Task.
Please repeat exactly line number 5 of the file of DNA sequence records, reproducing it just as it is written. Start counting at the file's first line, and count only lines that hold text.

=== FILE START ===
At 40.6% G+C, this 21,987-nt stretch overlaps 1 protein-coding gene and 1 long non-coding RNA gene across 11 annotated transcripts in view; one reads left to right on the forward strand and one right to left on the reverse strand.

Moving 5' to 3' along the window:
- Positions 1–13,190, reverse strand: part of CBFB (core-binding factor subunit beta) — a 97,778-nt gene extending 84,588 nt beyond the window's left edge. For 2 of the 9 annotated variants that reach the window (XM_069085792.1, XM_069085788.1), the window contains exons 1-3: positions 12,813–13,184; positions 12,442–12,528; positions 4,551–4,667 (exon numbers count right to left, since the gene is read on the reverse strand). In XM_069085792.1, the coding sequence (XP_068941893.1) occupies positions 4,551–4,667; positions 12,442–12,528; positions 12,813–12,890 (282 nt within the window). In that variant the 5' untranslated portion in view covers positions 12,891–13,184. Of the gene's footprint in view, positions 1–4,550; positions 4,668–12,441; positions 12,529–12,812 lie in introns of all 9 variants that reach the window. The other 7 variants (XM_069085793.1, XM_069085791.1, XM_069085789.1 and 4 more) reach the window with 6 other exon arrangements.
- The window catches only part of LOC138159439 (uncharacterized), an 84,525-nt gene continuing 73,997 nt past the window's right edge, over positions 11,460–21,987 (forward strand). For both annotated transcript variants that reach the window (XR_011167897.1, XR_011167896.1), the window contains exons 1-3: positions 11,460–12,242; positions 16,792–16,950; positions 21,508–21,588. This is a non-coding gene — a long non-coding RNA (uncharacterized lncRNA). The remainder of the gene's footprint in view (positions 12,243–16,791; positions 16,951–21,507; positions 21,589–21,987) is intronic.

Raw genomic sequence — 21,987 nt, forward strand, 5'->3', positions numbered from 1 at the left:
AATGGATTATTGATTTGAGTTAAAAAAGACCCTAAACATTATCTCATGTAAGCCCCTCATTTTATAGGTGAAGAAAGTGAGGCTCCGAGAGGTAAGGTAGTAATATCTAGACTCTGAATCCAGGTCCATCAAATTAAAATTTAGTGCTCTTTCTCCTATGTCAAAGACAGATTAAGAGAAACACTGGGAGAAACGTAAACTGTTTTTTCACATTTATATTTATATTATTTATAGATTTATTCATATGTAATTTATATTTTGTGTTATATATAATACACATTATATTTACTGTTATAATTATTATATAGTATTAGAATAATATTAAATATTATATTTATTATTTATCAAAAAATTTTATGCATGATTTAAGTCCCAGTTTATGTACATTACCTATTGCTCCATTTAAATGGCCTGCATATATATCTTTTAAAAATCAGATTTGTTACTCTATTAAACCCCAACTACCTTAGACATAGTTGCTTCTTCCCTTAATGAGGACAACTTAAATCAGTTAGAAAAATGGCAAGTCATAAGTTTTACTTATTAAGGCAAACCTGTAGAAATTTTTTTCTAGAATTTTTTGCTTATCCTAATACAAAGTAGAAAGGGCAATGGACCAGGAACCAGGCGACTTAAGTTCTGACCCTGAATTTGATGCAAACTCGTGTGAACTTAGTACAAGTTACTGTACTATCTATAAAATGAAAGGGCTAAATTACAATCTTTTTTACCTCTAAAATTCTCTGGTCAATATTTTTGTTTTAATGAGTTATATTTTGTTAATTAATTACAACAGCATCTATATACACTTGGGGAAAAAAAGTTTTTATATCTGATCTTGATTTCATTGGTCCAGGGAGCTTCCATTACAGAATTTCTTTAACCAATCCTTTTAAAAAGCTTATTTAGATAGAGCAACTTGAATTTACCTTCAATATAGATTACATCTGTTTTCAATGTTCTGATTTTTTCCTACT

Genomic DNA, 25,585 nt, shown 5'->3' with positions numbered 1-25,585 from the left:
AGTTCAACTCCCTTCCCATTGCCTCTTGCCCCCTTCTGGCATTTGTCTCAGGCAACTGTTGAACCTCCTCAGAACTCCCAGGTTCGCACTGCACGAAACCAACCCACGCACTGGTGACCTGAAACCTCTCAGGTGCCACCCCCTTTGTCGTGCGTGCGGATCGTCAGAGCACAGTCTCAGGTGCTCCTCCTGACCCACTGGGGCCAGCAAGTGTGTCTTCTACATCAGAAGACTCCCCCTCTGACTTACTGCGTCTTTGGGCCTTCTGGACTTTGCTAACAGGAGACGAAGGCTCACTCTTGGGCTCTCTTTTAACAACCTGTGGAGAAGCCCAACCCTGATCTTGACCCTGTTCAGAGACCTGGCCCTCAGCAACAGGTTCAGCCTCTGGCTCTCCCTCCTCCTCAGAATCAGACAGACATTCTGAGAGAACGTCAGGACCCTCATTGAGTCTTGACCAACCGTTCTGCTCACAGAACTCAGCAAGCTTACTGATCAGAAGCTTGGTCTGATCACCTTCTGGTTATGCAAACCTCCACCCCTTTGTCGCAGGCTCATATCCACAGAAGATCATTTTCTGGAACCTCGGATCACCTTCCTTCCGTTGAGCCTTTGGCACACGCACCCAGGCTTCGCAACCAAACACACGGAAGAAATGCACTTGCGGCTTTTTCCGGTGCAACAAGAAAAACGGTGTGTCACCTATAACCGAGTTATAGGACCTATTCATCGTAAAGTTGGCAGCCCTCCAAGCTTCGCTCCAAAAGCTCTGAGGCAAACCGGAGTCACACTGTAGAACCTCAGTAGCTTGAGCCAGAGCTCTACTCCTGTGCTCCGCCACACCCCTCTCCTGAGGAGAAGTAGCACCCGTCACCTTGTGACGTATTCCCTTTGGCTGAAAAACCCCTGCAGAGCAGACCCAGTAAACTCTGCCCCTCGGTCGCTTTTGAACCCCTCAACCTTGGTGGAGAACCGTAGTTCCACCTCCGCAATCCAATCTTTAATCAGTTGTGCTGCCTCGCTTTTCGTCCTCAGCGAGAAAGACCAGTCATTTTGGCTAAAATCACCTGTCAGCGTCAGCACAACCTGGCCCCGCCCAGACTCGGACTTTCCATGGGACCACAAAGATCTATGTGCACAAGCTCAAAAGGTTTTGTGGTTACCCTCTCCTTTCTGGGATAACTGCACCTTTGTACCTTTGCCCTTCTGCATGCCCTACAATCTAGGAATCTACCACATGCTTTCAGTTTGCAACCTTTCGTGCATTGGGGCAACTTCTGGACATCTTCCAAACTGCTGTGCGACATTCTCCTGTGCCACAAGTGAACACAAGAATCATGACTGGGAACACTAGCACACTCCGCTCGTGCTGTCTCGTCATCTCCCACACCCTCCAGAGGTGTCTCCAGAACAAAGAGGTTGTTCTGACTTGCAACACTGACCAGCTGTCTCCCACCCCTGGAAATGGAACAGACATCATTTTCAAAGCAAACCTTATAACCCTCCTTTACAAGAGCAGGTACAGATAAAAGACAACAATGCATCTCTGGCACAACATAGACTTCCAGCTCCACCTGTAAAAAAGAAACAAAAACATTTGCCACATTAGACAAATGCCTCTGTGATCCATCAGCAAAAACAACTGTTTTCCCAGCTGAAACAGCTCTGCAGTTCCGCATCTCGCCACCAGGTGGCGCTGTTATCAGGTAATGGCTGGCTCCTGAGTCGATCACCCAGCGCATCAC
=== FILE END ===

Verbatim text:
Raw genomic sequence — 21,987 nt, forward strand, 5'->3', positions numbered from 1 at the left: